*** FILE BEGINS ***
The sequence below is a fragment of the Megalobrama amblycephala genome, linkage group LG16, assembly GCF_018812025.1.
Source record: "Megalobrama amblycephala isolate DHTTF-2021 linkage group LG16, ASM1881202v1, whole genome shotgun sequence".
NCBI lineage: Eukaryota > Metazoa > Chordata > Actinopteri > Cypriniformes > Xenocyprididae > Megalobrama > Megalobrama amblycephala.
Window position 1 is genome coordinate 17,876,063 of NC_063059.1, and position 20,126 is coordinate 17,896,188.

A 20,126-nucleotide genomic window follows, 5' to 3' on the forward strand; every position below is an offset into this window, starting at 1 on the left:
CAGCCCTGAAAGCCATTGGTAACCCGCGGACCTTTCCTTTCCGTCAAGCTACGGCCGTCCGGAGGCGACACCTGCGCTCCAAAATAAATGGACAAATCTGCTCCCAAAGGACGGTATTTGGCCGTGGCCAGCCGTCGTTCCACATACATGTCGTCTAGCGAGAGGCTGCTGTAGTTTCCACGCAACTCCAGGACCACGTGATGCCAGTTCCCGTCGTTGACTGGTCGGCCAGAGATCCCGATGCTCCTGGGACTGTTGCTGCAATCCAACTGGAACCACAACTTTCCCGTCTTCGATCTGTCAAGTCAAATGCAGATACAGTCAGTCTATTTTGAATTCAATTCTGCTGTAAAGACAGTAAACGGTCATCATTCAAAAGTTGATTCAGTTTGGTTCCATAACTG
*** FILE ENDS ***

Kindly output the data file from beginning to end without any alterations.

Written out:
The sequence below is a fragment of the Megalobrama amblycephala genome, linkage group LG16, assembly GCF_018812025.1.
Source record: "Megalobrama amblycephala isolate DHTTF-2021 linkage group LG16, ASM1881202v1, whole genome shotgun sequence".
NCBI lineage: Eukaryota > Metazoa > Chordata > Actinopteri > Cypriniformes > Xenocyprididae > Megalobrama > Megalobrama amblycephala.
Window position 1 is genome coordinate 17,876,063 of NC_063059.1, and position 20,126 is coordinate 17,896,188.

A 20,126-nucleotide genomic window follows, 5' to 3' on the forward strand; every position below is an offset into this window, starting at 1 on the left:
CAGCCCTGAAAGCCATTGGTAACCCGCGGACCTTTCCTTTCCGTCAAGCTACGGCCGTCCGGAGGCGACACCTGCGCTCCAAAATAAATGGACAAATCTGCTCCCAAAGGACGGTATTTGGCCGTGGCCAGCCGTCGTTCCACATACATGTCGTCTAGCGAGAGGCTGCTGTAGTTTCCACGCAACTCCAGGACCACGTGATGCCAGTTCCCGTCGTTGACTGGTCGGCCAGAGATCCCGATGCTCCTGGGACTGTTGCTGCAATCCAACTGGAACCACAACTTTCCCGTCTTCGATCTGTCAAGTCAAATGCAGATACAGTCAGTCTATTTTGAATTCAATTCTGCTGTAAAGACAGTAAACGGTCATCATTCAAAAGTTGATTCAGTTTGGTTCCATAACTG